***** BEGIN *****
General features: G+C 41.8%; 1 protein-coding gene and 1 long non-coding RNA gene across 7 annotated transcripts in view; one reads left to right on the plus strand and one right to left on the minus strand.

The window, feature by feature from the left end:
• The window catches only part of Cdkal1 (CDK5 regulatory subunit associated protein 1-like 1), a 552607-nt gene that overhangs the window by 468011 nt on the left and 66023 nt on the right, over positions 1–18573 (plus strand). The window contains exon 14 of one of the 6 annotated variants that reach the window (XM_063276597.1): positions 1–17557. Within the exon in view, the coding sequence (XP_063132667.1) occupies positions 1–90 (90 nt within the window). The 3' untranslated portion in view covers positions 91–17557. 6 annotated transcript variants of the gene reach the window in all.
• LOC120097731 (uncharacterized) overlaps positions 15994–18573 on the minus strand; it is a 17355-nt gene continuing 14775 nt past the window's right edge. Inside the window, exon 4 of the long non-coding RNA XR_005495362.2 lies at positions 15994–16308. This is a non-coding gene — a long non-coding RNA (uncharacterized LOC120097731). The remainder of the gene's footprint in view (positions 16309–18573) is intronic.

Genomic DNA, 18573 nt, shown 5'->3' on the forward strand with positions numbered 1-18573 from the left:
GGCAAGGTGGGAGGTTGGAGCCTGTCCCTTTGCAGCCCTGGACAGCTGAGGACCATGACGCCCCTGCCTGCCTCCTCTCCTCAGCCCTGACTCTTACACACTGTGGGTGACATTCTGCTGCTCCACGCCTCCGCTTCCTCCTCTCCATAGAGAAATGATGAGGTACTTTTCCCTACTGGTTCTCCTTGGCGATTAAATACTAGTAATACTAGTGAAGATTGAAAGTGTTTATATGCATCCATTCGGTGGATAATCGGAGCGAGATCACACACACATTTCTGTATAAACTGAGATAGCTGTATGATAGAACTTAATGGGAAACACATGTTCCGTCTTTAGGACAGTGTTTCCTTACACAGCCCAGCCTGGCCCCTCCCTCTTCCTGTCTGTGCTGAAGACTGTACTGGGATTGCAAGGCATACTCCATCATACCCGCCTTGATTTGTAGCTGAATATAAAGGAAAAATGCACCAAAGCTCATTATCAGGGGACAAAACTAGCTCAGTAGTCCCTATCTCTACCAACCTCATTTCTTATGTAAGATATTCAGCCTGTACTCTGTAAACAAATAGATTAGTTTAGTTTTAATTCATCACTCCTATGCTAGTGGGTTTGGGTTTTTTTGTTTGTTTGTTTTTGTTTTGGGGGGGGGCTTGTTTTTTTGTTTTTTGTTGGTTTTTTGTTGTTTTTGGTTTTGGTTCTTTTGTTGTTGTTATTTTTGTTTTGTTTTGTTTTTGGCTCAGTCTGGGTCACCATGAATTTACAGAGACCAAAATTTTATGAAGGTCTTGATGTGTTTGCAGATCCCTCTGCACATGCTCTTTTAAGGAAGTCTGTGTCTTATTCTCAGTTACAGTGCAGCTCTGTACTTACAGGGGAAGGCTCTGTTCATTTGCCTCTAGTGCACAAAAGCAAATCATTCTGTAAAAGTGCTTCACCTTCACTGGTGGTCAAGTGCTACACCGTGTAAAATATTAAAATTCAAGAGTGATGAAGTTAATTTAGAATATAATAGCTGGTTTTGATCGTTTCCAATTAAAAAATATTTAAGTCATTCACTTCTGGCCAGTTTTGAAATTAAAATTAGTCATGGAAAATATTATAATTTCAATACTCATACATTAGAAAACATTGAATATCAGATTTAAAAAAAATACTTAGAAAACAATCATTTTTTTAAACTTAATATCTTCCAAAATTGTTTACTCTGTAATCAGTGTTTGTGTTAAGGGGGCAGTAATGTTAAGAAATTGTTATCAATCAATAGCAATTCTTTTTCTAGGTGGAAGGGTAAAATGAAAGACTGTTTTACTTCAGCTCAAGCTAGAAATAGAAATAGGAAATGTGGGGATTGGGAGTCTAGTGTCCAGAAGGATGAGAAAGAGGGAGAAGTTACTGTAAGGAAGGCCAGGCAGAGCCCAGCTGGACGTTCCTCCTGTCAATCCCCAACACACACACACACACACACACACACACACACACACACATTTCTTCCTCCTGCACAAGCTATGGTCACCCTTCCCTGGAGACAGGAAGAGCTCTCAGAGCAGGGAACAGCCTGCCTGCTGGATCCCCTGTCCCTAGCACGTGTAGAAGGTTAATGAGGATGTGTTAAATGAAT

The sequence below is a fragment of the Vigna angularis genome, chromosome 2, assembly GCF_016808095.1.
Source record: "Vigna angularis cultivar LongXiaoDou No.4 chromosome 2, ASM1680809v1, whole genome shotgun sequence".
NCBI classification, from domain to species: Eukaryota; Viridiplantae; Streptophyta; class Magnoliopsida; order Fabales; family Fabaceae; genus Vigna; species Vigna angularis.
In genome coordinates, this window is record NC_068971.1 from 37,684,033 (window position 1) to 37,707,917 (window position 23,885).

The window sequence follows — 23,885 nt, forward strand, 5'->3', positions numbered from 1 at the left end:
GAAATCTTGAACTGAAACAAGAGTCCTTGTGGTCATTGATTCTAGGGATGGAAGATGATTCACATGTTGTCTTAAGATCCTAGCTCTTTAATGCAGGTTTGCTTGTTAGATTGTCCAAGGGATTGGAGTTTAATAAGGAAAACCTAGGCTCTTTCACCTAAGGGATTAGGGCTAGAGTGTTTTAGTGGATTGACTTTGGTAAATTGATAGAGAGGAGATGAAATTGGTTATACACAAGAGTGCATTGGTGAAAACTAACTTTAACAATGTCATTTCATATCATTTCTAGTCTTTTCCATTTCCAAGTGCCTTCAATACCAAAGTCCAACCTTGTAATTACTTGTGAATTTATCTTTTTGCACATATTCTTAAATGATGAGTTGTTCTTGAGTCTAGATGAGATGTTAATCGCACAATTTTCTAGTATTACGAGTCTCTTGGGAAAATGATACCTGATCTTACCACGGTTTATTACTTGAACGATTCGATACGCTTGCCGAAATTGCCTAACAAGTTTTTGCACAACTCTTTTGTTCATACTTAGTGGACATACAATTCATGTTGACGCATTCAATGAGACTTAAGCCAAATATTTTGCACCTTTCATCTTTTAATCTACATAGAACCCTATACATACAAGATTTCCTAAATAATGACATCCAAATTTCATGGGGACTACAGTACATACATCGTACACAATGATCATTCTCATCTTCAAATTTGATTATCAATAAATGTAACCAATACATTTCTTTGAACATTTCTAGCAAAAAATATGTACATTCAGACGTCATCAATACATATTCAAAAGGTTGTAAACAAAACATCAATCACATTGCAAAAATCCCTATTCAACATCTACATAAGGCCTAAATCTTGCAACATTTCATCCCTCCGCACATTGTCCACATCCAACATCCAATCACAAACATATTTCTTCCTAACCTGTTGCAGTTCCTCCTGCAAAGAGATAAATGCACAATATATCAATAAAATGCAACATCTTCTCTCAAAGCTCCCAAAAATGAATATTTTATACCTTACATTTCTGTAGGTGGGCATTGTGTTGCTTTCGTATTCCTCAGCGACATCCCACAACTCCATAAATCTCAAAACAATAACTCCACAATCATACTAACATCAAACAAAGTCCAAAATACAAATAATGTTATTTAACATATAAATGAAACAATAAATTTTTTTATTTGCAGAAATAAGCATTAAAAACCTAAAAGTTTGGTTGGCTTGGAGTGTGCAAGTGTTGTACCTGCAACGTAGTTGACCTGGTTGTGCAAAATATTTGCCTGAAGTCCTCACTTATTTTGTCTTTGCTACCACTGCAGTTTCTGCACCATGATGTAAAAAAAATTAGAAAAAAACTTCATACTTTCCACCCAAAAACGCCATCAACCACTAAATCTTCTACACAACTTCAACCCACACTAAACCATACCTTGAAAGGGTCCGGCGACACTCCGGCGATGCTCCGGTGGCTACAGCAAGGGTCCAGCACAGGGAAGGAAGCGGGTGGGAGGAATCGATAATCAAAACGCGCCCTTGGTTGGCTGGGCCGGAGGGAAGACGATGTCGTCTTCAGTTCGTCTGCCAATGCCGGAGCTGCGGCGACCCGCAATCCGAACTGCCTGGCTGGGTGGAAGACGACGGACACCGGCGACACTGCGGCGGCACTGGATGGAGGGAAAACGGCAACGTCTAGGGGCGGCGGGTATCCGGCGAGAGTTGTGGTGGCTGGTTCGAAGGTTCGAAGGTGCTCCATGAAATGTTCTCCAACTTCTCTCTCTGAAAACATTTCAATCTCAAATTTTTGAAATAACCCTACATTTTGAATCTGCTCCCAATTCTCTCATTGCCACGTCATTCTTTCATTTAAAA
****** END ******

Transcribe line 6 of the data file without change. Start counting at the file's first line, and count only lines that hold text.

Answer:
GGCAAGGTGGGAGGTTGGAGCCTGTCCCTTTGCAGCCCTGGACAGCTGAGGACCATGACGCCCCTGCCTGCCTCCTCTCCTCAGCCCTGACTCTTACACACTGTGGGTGACATTCTGCTGCTCCACGCCTCCGCTTCCTCCTCTCCATAGAGAAATGATGAGGTACTTTTCCCTACTGGTTCTCCTTGGCGATTAAATACTAGTAATACTAGTGAAGATTGAAAGTGTTTATATGCATCCATTCGGTGGATAATCGGAGCGAGATCACACACACATTTCTGTATAAACTGAGATAGCTGTATGATAGAACTTAATGGGAAACACATGTTCCGTCTTTAGGACAGTGTTTCCTTACACAGCCCAGCCTGGCCCCTCCCTCTTCCTGTCTGTGCTGAAGACTGTACTGGGATTGCAAGGCATACTCCATCATACCCGCCTTGATTTGTAGCTGAATATAAAGGAAAAATGCACCAAAGCTCATTATCAGGGGACAAAACTAGCTCAGTAGTCCCTATCTCTACCAACCTCATTTCTTATGTAAGATATTCAGCCTGTACTCTGTAAACAAATAGATTAGTTTAGTTTTAATTCATCACTCCTATGCTAGTGGGTTTGGGTTTTTTTGTTTGTTTGTTTTTGTTTTGGGGGGGGGCTTGTTTTTTTGTTTTTTGTTGGTTTTTTGTTGTTTTTGGTTTTGGTTCTTTTGTTGTTGTTATTTTTGTTTTGTTTTGTTTTTGGCTCAGTCTGGGTCACCATGAATTTACAGAGACCAAAATTTTATGAAGGTCTTGATGTGTTTGCAGATCCCTCTGCACATGCTCTTTTAAGGAAGTCTGTGTCTTATTCTCAGTTACAGTGCAGCTCTGTACTTACAGGGGAAGGCTCTGTTCATTTGCCTCTAGTGCACAAAAGCAAATCATTCTGTAAAAGTGCTTCACCTTCACTGGTGGTCAAGTGCTACACCGTGTAAAATATTAAAATTCAAGAGTGATGAAGTTAATTTAGAATATAATAGCTGGTTTTGATCGTTTCCAATTAAAAAATATTTAAGTCATTCACTTCTGGCCAGTTTTGAAATTAAAATTAGTCATGGAAAATATTATAATTTCAATACTCATACATTAGAAAACATTGAATATCAGATTTAAAAAAAATACTTAGAAAACAATCATTTTTTTAAACTTAATATCTTCCAAAATTGTTTACTCTGTAATCAGTGTTTGTGTTAAGGGGGCAGTAATGTTAAGAAATTGTTATCAATCAATAGCAATTCTTTTTCTAGGTGGAAGGGTAAAATGAAAGACTGTTTTACTTCAGCTCAAGCTAGAAATAGAAATAGGAAATGTGGGGATTGGGAGTCTAGTGTCCAGAAGGATGAGAAAGAGGGAGAAGTTACTGTAAGGAAGGCCAGGCAGAGCCCAGCTGGACGTTCCTCCTGTCAATCCCCAACACACACACACACACACACACACACACACACACACACATTTCTTCCTCCTGCACAAGCTATGGTCACCCTTCCCTGGAGACAGGAAGAGCTCTCAGAGCAGGGAACAGCCTGCCTGCTGGATCCCCTGTCCCTAGCACGTGTAGAAGGTTAATGAGGATGTGTTAAATGAAT